1. 32
  1.  

  2. 26

    One small useful fact that not many people realize: for Linux specifically, if you make a fully static executable, it will be portable to all Linux distributions, no matter which libc they use, or if they use a nonstandard dynamic linker path. If the application needs to open a window and use the graphics driver, it gets a lot more complicated to be portable.

    1. 2

      Another approach to handle portability when targetting multiple Linux distributions is to compile the app on an old distribution (e.g. some old CentOS with old glibc). This can be done through Docker. This covers different use cases than static linking, so it’s worth considering (e.g. usage of LGPL libs).

      1. 1

        I might be wrong here, but what about kernel version?

        I had a thing last year where we compiled stuff with a certain Qt version which was built on a 4.x kernel and Qt used some ifdefs and it wouldn’t run on a 3.x kernel on an old RHEL. This was dynamic linking, but the underlying problem is the same, C++ code used a kernel call via libc that wasn’t there, not sure how this would’ve worked with a purely static build.

        1. 3

          I think there’s a chance that if you’d compile it on an old RHEL with 3.x kernel, it would run on newer distros with 4.x kernels.

          1. 1

            I’d even go so far and say that will be the case 99% of the time because it falls under the kernel’s “don’t break APIs” mantra as far as I know.

          2. 1

            Any binary would still need to use syscalls, so that limits the backward compatibility as linux keep adding new syscalls.

        2. 14

          This uses a specific definition of fragility related to portability and availability of of environmental requirements. Which is interesting. I would be more interested though in an examination of the fragility of a codebase broken down by language.

          • How frequently will an upgrade of the interpreter/compiler/stdlib break you.
          • How quickly will the language ecosystem change enough to break you.
          1. 11

            Some of their assessment is pretty questionable too. For example, they object to C because it depends on libc, but that’s a part of the OS install (or bare-metal environment) - you might as well object to something depending on the kernel (and then you’re left with a much smaller list of ones that can run in a freestanding environment). To give a concrete example, Go doesn’t depend on libc and so every Go program broke a couple of years back because Apple changed the arguments to the gettimeofday system call. Everything calling it via the public interface in libSystem.dylib kept working because it was updated for the new system call ABI, everything calling it via the private syscall interface broke. XNU, Windows, and Solaris all provide public C APIs but not a public syscall interface and periodically move things from the kernel to userspace libraries or vice versa.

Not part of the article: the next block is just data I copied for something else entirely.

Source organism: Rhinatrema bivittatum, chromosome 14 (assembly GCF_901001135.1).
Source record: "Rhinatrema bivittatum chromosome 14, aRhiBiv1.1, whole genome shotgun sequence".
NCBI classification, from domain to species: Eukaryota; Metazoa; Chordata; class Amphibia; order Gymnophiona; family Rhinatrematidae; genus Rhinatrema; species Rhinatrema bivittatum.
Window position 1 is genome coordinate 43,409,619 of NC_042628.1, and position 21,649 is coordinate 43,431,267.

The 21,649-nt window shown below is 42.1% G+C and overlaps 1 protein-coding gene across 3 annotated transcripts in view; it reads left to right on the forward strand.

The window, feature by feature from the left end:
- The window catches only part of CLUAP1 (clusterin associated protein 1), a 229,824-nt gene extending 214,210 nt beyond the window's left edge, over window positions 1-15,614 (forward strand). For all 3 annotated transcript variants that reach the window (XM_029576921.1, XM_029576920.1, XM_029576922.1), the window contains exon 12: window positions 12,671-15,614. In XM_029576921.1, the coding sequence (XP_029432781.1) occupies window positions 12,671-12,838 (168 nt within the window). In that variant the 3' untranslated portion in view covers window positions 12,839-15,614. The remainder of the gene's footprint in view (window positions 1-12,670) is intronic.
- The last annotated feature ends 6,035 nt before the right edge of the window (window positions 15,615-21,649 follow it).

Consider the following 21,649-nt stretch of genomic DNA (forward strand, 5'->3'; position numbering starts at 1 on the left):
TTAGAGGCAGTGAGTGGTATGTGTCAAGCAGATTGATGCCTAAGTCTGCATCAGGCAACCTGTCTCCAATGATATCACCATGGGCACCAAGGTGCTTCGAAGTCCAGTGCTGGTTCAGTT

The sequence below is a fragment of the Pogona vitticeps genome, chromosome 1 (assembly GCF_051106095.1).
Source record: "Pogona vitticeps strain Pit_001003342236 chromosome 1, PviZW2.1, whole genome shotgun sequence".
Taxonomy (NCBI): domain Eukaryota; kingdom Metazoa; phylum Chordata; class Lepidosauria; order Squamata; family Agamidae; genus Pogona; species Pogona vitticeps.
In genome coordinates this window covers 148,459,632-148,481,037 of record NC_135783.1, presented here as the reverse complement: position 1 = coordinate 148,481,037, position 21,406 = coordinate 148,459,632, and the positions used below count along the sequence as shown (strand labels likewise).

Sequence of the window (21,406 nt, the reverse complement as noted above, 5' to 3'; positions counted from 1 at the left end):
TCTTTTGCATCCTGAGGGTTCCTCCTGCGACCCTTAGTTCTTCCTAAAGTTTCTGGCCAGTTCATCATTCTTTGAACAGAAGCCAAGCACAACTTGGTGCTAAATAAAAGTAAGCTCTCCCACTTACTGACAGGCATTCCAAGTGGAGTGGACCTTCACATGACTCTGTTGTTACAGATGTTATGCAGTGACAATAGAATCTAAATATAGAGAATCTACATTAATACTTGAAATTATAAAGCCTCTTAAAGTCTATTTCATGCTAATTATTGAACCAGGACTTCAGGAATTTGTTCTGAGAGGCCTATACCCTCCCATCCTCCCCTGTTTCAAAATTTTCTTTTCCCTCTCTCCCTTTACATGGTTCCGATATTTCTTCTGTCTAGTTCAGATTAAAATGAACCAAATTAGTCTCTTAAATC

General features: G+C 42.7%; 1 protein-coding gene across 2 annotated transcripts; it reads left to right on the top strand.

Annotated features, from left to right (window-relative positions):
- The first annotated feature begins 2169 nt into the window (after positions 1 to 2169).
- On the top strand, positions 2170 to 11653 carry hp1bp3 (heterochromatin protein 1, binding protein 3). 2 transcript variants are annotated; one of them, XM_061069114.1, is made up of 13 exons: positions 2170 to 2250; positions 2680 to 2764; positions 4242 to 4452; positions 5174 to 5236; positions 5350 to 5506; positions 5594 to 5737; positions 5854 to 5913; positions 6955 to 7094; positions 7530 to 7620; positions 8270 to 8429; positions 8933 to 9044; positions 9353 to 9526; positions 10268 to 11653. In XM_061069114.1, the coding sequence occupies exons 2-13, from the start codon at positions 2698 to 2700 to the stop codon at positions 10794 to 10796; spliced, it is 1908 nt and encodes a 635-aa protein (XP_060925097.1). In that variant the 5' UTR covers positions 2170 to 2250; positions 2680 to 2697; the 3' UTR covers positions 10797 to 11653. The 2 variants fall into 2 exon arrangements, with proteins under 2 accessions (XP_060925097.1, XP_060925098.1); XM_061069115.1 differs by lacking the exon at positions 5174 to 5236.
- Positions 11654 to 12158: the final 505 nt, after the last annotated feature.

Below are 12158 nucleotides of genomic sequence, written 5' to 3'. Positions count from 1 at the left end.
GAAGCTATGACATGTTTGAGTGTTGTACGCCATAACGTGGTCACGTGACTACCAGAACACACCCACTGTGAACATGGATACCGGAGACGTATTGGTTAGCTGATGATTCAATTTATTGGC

Similarly, they object to clang and gcc because they depend on a package manager or installer to install (because apparently untaring a tarball is something you can’t do in their future world), but not to go, which depends on being able to connect to remote git repos to grab dependencies for pretty much everything and which also ships as multiple binaries and support files to provide a working toolchain.

            1. 2

              That would be interesting. I wonder how similar the lists would be.

              1. 1

                Really, it’s a modularity problem.

              2. 8

                Can someone explain this to me? I assume by “copy to another computer” they mean another computer with the same CPU type and OS. But then how is a compiled C program not portable? I mean, most of the commercial-software industry is literally based on copying the output of cc onto a {floppy, CD-ROM, Zip archive} and selling it to people to run on their computers.

                Is this portability problem something specific to Linux? The comment in the table says “no, libc”, but libc is either built into the OS or statically linked into the executable, no?

                (Also, how can Nim rate as more portable than C, when Nim is translated and run through a C compiler?)

                1. 6

                  Yes, I assume the author’s complaints mostly revolve around Linux, where different distros (and different distro versions) may have different versions of libc which are not ABI-compatible. It is possible to build an executable which will run against most glibc versions on most distros, and proprietary software vendors do this, but it is fair to say that there’s effort involved, whereas with say Go it “Just Works.”